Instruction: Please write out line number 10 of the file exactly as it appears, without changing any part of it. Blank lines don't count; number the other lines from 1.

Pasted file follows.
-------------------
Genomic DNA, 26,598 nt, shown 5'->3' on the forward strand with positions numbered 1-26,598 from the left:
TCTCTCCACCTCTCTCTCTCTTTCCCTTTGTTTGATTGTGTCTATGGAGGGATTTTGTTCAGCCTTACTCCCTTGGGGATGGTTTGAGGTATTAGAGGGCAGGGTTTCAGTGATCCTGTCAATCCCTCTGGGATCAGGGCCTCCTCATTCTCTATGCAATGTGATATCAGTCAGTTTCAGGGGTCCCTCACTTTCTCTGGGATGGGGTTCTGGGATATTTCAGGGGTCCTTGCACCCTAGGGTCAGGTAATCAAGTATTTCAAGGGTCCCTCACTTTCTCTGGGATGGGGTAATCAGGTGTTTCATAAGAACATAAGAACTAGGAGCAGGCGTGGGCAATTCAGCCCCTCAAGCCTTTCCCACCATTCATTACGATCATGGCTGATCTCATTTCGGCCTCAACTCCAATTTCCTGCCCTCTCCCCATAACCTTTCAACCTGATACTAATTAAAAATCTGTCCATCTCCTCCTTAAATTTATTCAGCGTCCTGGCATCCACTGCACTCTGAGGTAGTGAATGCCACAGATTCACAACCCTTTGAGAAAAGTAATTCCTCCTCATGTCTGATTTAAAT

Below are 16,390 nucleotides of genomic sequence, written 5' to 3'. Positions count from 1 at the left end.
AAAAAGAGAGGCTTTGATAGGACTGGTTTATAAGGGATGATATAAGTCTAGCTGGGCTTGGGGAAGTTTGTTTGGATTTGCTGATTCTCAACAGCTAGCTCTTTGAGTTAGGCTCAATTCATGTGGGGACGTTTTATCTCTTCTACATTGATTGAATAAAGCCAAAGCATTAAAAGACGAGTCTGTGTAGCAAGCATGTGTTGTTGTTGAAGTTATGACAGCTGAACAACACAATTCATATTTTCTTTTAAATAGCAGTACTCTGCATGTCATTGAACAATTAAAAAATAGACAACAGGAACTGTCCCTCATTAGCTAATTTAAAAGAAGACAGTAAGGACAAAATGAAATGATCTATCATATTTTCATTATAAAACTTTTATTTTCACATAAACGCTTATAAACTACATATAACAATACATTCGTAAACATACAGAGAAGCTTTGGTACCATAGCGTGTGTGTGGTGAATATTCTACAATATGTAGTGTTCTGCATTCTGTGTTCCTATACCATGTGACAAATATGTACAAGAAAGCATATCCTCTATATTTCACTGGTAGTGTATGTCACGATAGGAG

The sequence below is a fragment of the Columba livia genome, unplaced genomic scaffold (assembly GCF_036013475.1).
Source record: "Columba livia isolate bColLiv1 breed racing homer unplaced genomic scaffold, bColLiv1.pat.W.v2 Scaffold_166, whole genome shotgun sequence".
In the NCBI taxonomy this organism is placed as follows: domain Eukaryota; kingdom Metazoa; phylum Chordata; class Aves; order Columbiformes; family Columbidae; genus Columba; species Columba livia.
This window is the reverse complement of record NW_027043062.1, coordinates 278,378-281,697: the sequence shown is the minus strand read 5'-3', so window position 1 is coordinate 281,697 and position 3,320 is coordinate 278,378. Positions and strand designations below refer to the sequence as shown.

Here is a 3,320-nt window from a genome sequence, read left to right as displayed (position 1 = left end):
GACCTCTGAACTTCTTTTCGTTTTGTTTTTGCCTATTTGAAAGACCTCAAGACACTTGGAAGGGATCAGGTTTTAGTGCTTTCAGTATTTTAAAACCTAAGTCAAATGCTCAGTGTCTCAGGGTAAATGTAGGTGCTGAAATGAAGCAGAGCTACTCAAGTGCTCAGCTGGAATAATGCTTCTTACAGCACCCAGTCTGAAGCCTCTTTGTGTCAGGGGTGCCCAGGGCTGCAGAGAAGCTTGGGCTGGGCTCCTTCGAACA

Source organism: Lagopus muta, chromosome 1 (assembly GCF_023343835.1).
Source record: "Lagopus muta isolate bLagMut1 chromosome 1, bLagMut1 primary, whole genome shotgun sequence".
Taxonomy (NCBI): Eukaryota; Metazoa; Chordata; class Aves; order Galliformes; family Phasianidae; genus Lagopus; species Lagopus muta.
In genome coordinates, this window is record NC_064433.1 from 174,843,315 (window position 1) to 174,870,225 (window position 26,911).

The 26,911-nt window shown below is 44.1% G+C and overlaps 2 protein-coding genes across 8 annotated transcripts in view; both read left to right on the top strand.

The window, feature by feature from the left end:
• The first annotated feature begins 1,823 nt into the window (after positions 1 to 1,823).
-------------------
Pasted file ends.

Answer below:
GACCTCTGAACTTCTTTTCGTTTTGTTTTTGCCTATTTGAAAGACCTCAAGACACTTGGAAGGGATCAGGTTTTAGTGCTTTCAGTATTTTAAAACCTAAGTCAAATGCTCAGTGTCTCAGGGTAAATGTAGGTGCTGAAATGAAGCAGAGCTACTCAAGTGCTCAGCTGGAATAATGCTTCTTACAGCACCCAGTCTGAAGCCTCTTTGTGTCAGGGGTGCCCAGGGCTGCAGAGAAGCTTGGGCTGGGCTCCTTCGAACA